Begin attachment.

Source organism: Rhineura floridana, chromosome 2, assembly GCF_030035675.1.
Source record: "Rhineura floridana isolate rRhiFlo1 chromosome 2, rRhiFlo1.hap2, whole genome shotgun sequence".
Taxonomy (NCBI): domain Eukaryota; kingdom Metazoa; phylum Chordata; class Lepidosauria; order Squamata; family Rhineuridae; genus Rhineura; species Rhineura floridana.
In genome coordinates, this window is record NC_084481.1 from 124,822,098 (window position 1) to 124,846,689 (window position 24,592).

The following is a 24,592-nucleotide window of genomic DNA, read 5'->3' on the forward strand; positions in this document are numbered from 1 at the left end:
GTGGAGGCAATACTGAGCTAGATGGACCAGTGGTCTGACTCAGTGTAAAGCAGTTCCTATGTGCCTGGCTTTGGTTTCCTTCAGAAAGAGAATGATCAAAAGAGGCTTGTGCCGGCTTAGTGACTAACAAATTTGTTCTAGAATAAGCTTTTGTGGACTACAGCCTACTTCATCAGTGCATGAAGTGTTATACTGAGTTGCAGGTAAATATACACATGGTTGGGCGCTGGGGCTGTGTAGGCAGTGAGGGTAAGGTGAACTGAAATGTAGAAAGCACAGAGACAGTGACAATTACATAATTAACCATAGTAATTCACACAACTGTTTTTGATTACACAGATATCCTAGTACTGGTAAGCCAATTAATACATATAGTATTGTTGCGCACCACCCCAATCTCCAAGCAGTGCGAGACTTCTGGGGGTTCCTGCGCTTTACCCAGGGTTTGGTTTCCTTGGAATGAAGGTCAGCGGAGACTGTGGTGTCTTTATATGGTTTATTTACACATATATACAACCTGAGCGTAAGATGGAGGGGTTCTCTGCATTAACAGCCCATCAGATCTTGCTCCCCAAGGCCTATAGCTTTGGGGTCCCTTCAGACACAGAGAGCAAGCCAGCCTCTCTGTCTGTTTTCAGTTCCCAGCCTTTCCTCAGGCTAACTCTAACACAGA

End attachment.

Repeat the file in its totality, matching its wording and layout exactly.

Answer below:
Source organism: Rhineura floridana, chromosome 2, assembly GCF_030035675.1.
Source record: "Rhineura floridana isolate rRhiFlo1 chromosome 2, rRhiFlo1.hap2, whole genome shotgun sequence".
Taxonomy (NCBI): domain Eukaryota; kingdom Metazoa; phylum Chordata; class Lepidosauria; order Squamata; family Rhineuridae; genus Rhineura; species Rhineura floridana.
In genome coordinates, this window is record NC_084481.1 from 124,822,098 (window position 1) to 124,846,689 (window position 24,592).

The following is a 24,592-nucleotide window of genomic DNA, read 5'->3' on the forward strand; positions in this document are numbered from 1 at the left end:
GTGGAGGCAATACTGAGCTAGATGGACCAGTGGTCTGACTCAGTGTAAAGCAGTTCCTATGTGCCTGGCTTTGGTTTCCTTCAGAAAGAGAATGATCAAAAGAGGCTTGTGCCGGCTTAGTGACTAACAAATTTGTTCTAGAATAAGCTTTTGTGGACTACAGCCTACTTCATCAGTGCATGAAGTGTTATACTGAGTTGCAGGTAAATATACACATGGTTGGGCGCTGGGGCTGTGTAGGCAGTGAGGGTAAGGTGAACTGAAATGTAGAAAGCACAGAGACAGTGACAATTACATAATTAACCATAGTAATTCACACAACTGTTTTTGATTACACAGATATCCTAGTACTGGTAAGCCAATTAATACATATAGTATTGTTGCGCACCACCCCAATCTCCAAGCAGTGCGAGACTTCTGGGGGTTCCTGCGCTTTACCCAGGGTTTGGTTTCCTTGGAATGAAGGTCAGCGGAGACTGTGGTGTCTTTATATGGTTTATTTACACATATATACAACCTGAGCGTAAGATGGAGGGGTTCTCTGCATTAACAGCCCATCAGATCTTGCTCCCCAAGGCCTATAGCTTTGGGGTCCCTTCAGACACAGAGAGCAAGCCAGCCTCTCTGTCTGTTTTCAGTTCCCAGCCTTTCCTCAGGCTAACTCTAACACAGA